Florida Non-Ad Valorem Assessments

Florida non-ad valorem assessments are a special type of property tax. They’re a fixed charge rather than a percent of your property value.

What does non-ad valorem mean?

Ad valorem is a latin phrase that means according to value.

Valorem taxes are a tax based on the value of the property.

Non-ad valorem taxes are a fixed tax. Each property owner will generally pay the same amount.

What are non-ad valorem taxes for?

Florida property taxes vary by county. Some counties use only or nearly only valorem taxes.

You may also be part of a special district or assessment boundary that has different taxes than a nearby area.

Non-ad valorem assessments are often used as service charges. Common examples include water and sewer, waste collection, and fire or ambulance services.

You will sometimes see a one-time special assessment for something like repaving the roads in a specific neighborhood.

Note that there is no standardized system for Florida. For example, in many places, water and trash are billed and operated by private utility companies. Fire and ambulance services may be included in general taxes.

How do you find out what non-ad valorem taxes you have to pay?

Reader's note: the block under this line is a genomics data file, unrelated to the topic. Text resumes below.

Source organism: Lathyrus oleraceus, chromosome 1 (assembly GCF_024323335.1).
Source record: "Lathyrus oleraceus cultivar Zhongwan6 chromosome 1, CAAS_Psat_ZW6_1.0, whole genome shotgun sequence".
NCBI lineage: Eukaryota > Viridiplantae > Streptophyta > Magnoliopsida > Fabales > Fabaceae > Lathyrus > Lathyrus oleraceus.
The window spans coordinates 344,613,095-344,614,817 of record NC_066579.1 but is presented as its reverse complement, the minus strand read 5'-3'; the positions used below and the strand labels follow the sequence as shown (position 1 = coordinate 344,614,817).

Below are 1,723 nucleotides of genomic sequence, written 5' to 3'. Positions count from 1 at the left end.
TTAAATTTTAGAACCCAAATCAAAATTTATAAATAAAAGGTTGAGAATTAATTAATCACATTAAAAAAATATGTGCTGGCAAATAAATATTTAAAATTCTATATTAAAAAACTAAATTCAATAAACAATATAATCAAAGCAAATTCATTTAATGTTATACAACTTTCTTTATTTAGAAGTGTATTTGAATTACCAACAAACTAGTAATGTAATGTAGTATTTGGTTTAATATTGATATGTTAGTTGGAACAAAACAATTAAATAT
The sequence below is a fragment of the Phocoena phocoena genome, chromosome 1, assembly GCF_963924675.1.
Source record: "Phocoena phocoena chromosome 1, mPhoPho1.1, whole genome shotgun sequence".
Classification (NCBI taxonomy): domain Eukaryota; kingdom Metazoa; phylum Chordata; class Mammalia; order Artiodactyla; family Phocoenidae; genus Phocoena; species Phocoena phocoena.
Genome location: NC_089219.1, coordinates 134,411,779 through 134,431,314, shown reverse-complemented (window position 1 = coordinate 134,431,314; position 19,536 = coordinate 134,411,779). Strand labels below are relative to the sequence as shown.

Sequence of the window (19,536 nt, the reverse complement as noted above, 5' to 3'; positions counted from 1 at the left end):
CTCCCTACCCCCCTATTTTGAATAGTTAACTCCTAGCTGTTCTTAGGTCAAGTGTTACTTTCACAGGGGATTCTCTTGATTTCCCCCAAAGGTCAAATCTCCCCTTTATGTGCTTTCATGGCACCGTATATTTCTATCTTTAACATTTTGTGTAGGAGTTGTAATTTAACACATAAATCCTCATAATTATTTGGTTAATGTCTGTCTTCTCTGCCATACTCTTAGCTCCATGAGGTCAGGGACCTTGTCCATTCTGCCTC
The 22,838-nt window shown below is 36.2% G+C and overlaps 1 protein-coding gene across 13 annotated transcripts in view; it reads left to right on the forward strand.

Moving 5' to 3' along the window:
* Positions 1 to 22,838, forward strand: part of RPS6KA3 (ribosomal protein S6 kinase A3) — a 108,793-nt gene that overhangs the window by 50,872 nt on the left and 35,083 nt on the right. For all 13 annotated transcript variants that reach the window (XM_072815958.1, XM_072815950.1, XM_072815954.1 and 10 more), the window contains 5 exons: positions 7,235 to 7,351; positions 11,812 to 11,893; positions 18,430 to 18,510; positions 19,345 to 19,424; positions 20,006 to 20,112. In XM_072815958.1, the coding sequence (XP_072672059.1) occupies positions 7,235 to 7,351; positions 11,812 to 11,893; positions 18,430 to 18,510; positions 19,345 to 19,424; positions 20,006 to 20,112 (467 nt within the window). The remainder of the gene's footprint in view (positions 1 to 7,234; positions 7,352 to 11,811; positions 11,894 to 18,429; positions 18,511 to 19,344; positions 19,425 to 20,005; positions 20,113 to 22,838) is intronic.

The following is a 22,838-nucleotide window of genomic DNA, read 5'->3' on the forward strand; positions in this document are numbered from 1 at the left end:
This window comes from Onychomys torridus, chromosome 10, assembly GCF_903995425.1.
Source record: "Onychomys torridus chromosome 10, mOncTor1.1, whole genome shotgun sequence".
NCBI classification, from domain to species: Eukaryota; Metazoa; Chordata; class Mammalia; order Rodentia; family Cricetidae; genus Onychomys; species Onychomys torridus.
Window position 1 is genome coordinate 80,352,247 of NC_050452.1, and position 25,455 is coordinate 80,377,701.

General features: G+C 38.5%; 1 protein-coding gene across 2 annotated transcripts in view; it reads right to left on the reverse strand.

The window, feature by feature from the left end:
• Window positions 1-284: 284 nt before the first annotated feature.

Non-ad valorem assessments are generally included on your property tax bill.

Current homeowners can check their previous property tax bill. If you’re buying a home, remember that the previous homeowner often has exemptions or limitations that you may not qualify for. Your property taxes could be substantially higher than the previous owner’s.

Always check with the local property appraiser for taxes that may apply to a home you’re considering buying.

Each fall, you will also get a TRIM Notice or property tax notice. This notice tells you what taxes you’ll have to pay and who is charging you.

Do non-ad valorem assessments apply to all types of property?

What assessments you may have to pay depends on where you live and what type of property you have.

Some assessments may apply to all properties including residential, business, and agricultural properties. Other assessments only apply to certain types of properties or are in different amounts based on the type of property.

Some places also have special assessments on new construction to cover things like new roads and schools. These are often covered by the builder as part of construction costs, but you should check your contract if you’re buying new construction. You may also want to check with the property appraiser to see what, if any, special assessment districts you may be in.

Are there income or age exemptions from non-ad valorem assessments?

Property tax exemptions, such as the senior exemption, often don’t apply to non-ad valorem assessments.

Some local governments do have assistance programs based on income. Your local property appraiser’s office is usually the best source of information.

 

Disclaimer: This post is provided for general information only. The information may be outdated or may not fully cover the unique circumstances of your specific situation. Always consult with an appropriate professional before making important decisions.

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